Another trend this year, discussions of future risk mitigation efforts are more tailored to the efforts by individual companies and less boilerplate. “That is to be expected as companies get further along with their compliance around conflict minerals,” Littenberg says. “Many of them have addressed all the low-hanging fruit and the obvious items. Now, the disclosure is a little more granular, specific, and tailored to the particular company.”
EU MOVES FORWARD ON CONFLICT MINERALS RULE
On June 16, European Union officials agreed on a regulatory framework regarding “conflict minerals” and the responsible sourcing of source tin, tantalum, tungsten and gold. Global efforts have sought to reduce the financing of armed militias that trade in those minerals.
The EU approach will build upon the OECD Due Diligence Guidance for responsible mineral sourcing and includes obligations for the "upstream" part of the conflict minerals supply chain, including smelters and refiners. The vast majority of metals and minerals imported to the EU will be covered, while exempting small volume importers from these obligations, a statement issued by EU institutions says.
The European Commission will also carry out a number of other measures, including the development of reporting tools, to further improve supply chain due diligence by companies that use these metals and minerals as components in goods. The preliminary agreement will now require months of technical work before it can be implemented as EU law. Two years after it is completed, there will be an effectiveness review that could broaden the reach of the regulations.
While the framework requires smelters and refiners to confirm the geographical source of raw minerals, imports of “downstream”-finished products are exempt. Small-volume importers are also excluded.
The EU rules cover conflict minerals that are sourced from anywhere in the world, a broader scope than the United State’s Dodd-Frank Act and a rule that focuses exclusively on the Democratic Republic of the Congo.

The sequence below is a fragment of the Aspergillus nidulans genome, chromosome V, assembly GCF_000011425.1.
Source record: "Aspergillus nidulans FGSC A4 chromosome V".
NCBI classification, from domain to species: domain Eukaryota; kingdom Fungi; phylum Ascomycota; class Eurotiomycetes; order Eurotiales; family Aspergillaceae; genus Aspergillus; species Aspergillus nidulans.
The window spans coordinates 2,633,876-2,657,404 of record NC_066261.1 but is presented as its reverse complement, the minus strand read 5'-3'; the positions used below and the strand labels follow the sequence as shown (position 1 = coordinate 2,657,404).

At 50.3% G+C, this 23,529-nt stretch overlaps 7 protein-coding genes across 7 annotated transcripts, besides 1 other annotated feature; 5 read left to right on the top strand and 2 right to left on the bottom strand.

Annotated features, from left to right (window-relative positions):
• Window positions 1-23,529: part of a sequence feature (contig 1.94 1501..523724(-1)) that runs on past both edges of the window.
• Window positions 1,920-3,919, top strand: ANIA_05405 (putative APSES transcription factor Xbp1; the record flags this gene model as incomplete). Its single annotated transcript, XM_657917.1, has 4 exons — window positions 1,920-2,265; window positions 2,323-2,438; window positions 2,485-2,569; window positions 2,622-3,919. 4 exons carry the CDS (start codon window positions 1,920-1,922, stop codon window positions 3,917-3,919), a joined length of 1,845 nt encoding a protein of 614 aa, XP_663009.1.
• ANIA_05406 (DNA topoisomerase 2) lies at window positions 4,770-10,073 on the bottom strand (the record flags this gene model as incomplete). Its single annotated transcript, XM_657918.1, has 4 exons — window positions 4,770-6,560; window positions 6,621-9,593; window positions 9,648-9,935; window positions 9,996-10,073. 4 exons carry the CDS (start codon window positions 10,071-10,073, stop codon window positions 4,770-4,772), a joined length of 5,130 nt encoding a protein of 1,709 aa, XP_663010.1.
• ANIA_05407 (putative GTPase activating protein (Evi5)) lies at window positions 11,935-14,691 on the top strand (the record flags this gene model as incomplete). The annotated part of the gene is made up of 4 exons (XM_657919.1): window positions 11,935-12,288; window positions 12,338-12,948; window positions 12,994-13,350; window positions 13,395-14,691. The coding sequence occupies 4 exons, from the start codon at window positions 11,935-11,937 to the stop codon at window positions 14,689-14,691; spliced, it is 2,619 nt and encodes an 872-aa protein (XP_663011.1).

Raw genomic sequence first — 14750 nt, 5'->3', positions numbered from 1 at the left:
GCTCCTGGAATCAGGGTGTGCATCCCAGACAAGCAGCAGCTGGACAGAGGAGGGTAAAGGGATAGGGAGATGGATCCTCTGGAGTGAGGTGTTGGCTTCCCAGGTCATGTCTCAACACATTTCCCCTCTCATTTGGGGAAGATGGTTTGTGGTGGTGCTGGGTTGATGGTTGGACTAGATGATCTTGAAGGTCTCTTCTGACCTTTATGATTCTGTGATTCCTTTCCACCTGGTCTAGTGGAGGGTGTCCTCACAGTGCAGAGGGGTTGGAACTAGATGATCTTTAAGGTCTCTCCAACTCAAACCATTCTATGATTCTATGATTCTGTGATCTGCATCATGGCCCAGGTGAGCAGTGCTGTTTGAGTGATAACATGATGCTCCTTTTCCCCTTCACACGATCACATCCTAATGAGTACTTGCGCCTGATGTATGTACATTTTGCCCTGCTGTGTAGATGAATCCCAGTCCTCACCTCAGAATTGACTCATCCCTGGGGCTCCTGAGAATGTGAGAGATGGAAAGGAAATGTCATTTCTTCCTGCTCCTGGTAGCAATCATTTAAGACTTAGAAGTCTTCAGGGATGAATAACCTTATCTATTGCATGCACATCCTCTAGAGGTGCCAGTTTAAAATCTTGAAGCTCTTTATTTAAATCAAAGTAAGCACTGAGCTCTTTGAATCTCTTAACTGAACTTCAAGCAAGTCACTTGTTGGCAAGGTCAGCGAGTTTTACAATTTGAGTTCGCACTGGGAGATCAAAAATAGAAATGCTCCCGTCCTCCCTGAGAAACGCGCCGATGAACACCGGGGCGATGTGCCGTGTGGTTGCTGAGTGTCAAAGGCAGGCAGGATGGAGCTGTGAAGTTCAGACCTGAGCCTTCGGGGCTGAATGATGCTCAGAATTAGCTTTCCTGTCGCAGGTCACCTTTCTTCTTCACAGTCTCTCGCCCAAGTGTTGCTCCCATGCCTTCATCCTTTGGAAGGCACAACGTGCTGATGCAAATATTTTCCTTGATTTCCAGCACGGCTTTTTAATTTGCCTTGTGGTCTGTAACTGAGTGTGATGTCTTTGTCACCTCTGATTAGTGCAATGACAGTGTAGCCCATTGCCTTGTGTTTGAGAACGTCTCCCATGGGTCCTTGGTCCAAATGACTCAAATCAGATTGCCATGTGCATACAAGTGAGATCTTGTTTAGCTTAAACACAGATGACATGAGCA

Activists, notably Amnesty International and Global Witness, are critical of the plan, in particular the focus on upstream entities and exclusion for smaller importers.
Jess Kraus, co-founder and CEO of Source Intelligence, a technology provider that specializes in supply chain management, is more optimistic. “The EU is the biggest block of commodity purchasers in the world and the rule to require importers to report out on their supply chains is huge,” he says. “The EU’s message is that black market materials are not going to be tolerated in their supply chains."
“I think the next thing we are going to hear is that it is not just going to be 3TG, there are going to be other minerals and products,” he adds. “It started with blood diamonds 20 years ago, goes to 3TG, and now anywhere there is human trafficking or black market activity is going to [governments] will start requiring companies to dig further into their supply chains.”
What’s next? Some of Littenberg’s clients are already looking ahead to 2017 filings, the fourth year disclosures are mandated. “There are a few things that many companies are doing, and I think should be doing,” he says. “One is, like any other compliance program, it is important to periodically evaluate the effectiveness and efficiency of the program.”